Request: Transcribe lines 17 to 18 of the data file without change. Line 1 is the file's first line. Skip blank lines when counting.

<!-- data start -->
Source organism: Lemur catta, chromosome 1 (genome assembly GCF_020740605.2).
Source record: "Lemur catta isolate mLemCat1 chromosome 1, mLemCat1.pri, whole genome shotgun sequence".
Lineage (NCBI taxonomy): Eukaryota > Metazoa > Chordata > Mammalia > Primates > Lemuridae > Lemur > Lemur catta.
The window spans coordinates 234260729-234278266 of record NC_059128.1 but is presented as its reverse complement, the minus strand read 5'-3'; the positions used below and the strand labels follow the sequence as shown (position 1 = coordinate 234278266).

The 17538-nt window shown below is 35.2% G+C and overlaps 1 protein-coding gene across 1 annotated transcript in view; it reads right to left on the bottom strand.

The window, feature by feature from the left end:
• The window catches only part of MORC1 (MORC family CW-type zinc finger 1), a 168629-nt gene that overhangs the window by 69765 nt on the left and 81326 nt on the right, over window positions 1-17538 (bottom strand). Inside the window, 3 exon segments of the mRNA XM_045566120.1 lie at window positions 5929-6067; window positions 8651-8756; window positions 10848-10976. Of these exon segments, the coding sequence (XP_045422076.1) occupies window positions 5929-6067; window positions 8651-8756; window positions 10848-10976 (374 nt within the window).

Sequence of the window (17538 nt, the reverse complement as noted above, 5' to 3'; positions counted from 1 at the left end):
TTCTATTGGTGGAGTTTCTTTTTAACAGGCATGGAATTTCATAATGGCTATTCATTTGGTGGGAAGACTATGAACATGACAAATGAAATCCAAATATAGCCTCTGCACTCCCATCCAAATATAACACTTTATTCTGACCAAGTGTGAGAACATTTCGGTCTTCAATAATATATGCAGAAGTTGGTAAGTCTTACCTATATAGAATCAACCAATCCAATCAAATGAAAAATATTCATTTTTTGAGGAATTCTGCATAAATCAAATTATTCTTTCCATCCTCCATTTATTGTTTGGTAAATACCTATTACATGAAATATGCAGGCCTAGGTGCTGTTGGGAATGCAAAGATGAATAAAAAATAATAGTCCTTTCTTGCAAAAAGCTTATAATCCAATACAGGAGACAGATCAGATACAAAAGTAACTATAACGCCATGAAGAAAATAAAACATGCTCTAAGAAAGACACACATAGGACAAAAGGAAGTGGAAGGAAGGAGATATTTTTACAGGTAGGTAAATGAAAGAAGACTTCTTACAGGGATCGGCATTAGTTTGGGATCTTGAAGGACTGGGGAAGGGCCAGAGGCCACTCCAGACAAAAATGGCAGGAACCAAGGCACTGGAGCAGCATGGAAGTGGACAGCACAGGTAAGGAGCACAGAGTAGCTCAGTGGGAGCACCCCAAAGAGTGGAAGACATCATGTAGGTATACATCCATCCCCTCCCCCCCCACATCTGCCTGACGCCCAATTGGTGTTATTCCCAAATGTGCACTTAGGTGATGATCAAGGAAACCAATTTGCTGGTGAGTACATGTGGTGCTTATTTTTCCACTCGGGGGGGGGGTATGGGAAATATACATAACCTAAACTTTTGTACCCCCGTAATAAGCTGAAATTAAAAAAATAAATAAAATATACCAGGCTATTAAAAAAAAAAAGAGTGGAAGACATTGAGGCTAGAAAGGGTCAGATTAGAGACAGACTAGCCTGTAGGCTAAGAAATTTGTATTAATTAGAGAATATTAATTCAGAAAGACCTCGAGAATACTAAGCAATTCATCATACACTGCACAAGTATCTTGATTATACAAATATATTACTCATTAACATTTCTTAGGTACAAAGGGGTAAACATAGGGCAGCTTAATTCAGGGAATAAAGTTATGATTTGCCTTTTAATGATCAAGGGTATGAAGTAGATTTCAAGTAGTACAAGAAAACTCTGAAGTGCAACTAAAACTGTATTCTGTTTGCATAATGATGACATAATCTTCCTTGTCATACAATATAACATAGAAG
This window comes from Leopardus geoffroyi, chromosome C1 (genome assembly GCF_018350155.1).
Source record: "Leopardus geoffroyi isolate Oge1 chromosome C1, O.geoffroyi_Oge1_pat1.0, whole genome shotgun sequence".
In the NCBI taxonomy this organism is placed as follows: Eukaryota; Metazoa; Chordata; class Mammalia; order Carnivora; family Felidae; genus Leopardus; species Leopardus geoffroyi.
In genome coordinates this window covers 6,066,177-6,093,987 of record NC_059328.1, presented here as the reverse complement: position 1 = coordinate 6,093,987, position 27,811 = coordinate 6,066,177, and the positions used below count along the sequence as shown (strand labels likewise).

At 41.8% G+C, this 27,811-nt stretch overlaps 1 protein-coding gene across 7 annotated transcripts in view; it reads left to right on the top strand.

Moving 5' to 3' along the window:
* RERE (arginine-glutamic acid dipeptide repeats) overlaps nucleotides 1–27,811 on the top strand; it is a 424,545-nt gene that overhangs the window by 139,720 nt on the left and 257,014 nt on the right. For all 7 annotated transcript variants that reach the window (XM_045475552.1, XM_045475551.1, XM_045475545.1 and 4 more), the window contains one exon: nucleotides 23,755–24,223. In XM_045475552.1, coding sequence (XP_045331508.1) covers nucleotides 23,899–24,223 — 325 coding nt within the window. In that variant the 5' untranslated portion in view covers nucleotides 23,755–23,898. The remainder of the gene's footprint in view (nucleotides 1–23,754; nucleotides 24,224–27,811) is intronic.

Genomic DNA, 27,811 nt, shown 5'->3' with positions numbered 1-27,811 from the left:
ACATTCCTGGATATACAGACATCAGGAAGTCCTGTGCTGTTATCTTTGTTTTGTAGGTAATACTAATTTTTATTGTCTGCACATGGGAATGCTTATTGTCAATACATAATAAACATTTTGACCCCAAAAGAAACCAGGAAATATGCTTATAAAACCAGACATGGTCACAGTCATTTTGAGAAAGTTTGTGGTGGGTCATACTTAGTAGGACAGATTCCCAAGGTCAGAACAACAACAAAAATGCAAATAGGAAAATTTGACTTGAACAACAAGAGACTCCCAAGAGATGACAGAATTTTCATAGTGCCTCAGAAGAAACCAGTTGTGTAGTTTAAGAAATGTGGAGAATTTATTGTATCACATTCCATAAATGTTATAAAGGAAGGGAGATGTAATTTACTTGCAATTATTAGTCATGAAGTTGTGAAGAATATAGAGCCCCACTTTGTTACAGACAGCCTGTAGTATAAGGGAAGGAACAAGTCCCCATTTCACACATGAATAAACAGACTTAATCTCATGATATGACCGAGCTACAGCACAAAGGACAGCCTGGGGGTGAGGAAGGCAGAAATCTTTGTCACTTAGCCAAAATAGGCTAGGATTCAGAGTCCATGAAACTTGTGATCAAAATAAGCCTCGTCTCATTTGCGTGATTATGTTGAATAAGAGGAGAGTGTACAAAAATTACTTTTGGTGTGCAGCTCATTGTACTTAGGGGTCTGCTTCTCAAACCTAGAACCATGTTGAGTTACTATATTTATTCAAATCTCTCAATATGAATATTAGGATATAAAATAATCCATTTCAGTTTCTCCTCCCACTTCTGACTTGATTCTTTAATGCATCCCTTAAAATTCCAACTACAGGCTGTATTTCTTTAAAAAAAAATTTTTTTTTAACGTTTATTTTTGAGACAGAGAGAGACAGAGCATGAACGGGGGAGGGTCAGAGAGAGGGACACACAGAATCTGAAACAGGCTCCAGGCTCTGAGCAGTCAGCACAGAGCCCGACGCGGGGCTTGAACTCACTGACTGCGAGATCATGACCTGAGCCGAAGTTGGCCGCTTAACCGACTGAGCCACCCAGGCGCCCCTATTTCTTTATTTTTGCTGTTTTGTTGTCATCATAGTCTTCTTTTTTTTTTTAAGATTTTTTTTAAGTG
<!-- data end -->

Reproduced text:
Genomic DNA, 27,811 nt, shown 5'->3' with positions numbered 1-27,811 from the left:
ACATTCCTGGATATACAGACATCAGGAAGTCCTGTGCTGTTATCTTTGTTTTGTAGGTAATACTAATTTTTATTGTCTGCACATGGGAATGCTTATTGTCAATACATAATAAACATTTTGACCCCAAAAGAAACCAGGAAATATGCTTATAAAACCAGACATGGTCACAGTCATTTTGAGAAAGTTTGTGGTGGGTCATACTTAGTAGGACAGATTCCCAAGGTCAGAACAACAACAAAAATGCAAATAGGAAAATTTGACTTGAACAACAAGAGACTCCCAAGAGATGACAGAATTTTCATAGTGCCTCAGAAGAAACCAGTTGTGTAGTTTAAGAAATGTGGAGAATTTATTGTATCACATTCCATAAATGTTATAAAGGAAGGGAGATGTAATTTACTTGCAATTATTAGTCATGAAGTTGTGAAGAATATAGAGCCCCACTTTGTTACAGACAGCCTGTAGTATAAGGGAAGGAACAAGTCCCCATTTCACACATGAATAAACAGACTTAATCTCATGATATGACCGAGCTACAGCACAAAGGACAGCCTGGGGGTGAGGAAGGCAGAAATCTTTGTCACTTAGCCAAAATAGGCTAGGATTCAGAGTCCATGAAACTTGTGATCAAAATAAGCCTCGTCTCATTTGCGTGATTATGTTGAATAAGAGGAGAGTGTACAAAAATTACTTTTGGTGTGCAGCTCATTGTACTTAGGGGTCTGCTTCTCAAACCTAGAACCATGTTGAGTTACTATATTTATTCAAATCTCTCAATATGAATATTAGGATATAAAATAATCCATTTCAGTTTCTCCTCCCACTTCTGACTTGATTCTTTAATGCATCCCTTAAAATTCCAACTACAGGCTGTATTTCTTTAAAAAAAAATTTTTTTTTAACGTTTATTTTTGAGACAGAGAGAGACAGAGCATGAACGGGGGAGGGTCAGAGAGAGGGACACACAGAATCTGAAACAGGCTCCAGGCTCTGAGCAGTCAGCACAGAGCCCGACGCGGGGCTTGAACTCACTGACTGCGAGATCATGACCTGAGCCGAAGTTGGCCGCTTAACCGACTGAGCCACCCAGGCGCCCCTATTTCTTTATTTTTGCTGTTTTGTTGTCATCATAGTCTTCTTTTTTTTTTTAAGATTTTTTTTAAGTG